Yet Churchill’s pop­u­lar rep­u­ta­tion is unas­sail­able. His stand­ing in the Bri­tain of 2018 is ar­guably higher than it was in the war-bat­tered na­tion of 1945, when the ma­jor­ity of the elec­torate cast him back into the po­lit­i­cal wilder­ness, vot­ing him out of of­fice in favour of Labour and a wel­fare state. To­day the leg­end is near sa­cred and al­most in­vi­o­lable. He has been voted “Per­son of the Cen­tury” and “Man of the Mil­len­nium”. In 2002, a BBC2 au­di­ence voted him the “Great­est Bri­ton” of all time. Fight­ing the sec­ond world war was of course es­sen­tial, but it has come to be seen as a holy cru­sade, and is ex­am­ined less crit­i­cally by 21st-cen­tury Bri­tons than it was by the gen­er­a­tion who fought it.

The war of Churchill’s great speeches, the bat­tle of Bri­tain and the blitz spirit is also the war in which more than 1 mil­lion In­di­ans – sub­jects of the em­pire Churchill so loved – were left to die of star­va­tion. Bri­tain and Churchill fought not solely in the name of lib­erty and democ­racy, but also with the in­ten­tion of main­tain­ing the em­pire, de­fend­ing vi­tal in­ter­ests and re­main­ing a great power. Per­haps no bi­og­ra­pher, of what­ever po­lit­i­cal per­sua­sion and no mat­ter how even handed, can get be­yond the Churchill leg­end, so long as our de­vo­tion to a mythic ver­sion of the con­flict that de­fined the man and his cen­tury re­mains so res­o­lute.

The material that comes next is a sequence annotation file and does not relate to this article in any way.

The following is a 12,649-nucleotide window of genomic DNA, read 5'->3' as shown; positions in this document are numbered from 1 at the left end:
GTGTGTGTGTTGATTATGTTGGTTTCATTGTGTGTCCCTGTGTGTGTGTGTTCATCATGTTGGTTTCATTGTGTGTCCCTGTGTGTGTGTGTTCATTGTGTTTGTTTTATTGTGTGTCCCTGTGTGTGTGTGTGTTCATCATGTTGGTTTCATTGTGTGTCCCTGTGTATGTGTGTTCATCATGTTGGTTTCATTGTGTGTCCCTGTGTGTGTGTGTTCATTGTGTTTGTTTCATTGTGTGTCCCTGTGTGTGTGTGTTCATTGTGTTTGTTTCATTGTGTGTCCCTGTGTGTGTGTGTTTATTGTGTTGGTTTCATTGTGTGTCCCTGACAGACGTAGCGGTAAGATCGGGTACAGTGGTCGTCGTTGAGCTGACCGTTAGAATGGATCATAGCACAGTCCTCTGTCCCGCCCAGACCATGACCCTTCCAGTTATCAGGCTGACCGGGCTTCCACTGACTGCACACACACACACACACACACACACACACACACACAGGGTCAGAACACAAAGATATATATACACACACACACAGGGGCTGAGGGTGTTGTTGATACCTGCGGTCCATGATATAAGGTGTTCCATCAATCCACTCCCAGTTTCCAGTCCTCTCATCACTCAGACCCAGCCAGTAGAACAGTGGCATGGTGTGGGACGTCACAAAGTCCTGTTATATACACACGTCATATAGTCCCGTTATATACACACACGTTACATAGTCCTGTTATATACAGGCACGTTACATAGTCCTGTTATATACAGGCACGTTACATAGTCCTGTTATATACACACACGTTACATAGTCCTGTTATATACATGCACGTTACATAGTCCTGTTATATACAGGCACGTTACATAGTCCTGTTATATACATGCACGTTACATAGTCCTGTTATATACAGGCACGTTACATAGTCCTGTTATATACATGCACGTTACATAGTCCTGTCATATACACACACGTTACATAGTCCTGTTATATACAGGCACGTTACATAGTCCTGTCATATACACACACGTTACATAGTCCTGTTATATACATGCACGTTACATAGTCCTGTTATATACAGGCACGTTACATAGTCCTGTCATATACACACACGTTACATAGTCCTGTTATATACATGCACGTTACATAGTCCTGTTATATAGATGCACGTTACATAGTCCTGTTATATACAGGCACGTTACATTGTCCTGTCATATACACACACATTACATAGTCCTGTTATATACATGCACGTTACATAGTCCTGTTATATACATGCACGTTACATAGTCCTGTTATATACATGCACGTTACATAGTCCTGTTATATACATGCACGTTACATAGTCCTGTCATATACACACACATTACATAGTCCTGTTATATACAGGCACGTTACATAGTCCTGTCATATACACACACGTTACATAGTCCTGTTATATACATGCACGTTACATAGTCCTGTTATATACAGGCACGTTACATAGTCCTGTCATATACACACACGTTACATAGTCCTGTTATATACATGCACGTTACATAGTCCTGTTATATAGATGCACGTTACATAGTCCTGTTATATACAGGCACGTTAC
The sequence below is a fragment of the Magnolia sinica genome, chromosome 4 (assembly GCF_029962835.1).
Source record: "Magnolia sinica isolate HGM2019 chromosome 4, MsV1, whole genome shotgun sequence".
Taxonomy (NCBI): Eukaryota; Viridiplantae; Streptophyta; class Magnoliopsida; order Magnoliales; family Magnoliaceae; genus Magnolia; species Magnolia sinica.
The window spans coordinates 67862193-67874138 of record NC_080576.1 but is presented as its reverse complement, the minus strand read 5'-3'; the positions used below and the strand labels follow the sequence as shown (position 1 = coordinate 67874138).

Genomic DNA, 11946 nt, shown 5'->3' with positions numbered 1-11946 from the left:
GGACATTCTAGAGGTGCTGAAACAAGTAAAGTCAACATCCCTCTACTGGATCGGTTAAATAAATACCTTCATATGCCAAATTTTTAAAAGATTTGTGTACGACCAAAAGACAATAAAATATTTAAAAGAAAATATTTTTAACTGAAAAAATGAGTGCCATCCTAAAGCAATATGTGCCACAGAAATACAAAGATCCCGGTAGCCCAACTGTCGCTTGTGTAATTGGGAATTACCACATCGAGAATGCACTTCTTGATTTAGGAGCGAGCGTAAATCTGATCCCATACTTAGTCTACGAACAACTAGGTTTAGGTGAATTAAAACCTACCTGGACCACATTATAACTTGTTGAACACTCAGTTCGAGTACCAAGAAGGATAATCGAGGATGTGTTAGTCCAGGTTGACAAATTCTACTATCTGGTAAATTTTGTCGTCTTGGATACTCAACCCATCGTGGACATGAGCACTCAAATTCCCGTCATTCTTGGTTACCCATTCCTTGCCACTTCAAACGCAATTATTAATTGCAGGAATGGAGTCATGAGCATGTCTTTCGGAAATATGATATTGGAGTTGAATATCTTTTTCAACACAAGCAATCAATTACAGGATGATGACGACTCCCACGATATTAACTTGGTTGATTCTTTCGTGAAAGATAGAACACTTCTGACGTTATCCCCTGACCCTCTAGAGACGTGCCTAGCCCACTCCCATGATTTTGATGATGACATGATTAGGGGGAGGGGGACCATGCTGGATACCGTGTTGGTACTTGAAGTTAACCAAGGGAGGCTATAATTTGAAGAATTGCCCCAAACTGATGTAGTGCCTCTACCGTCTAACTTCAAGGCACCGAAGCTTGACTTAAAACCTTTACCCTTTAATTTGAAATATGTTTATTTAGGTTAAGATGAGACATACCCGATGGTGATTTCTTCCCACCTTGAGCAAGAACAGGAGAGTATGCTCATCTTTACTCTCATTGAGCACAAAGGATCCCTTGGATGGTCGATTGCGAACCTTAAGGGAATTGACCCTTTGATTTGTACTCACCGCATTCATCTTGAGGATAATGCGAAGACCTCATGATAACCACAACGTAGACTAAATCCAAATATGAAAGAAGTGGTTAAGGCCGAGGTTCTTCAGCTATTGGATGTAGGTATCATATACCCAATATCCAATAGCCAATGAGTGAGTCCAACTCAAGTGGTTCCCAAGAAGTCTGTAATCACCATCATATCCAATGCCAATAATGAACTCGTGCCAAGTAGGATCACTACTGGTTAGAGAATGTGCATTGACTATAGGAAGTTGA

DAVID OLU­SOGA IS A HIS­TO­RIAN AND BROAD­CASTER

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Churchill: Walk­ing with Des­tiny by An­drew Roberts